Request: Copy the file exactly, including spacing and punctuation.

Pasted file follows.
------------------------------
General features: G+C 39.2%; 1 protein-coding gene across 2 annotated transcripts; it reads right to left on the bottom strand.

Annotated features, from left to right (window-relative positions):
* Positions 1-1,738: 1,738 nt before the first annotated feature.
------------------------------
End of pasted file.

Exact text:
General features: G+C 39.2%; 1 protein-coding gene across 2 annotated transcripts; it reads right to left on the bottom strand.

Annotated features, from left to right (window-relative positions):
* Positions 1-1,738: 1,738 nt before the first annotated feature.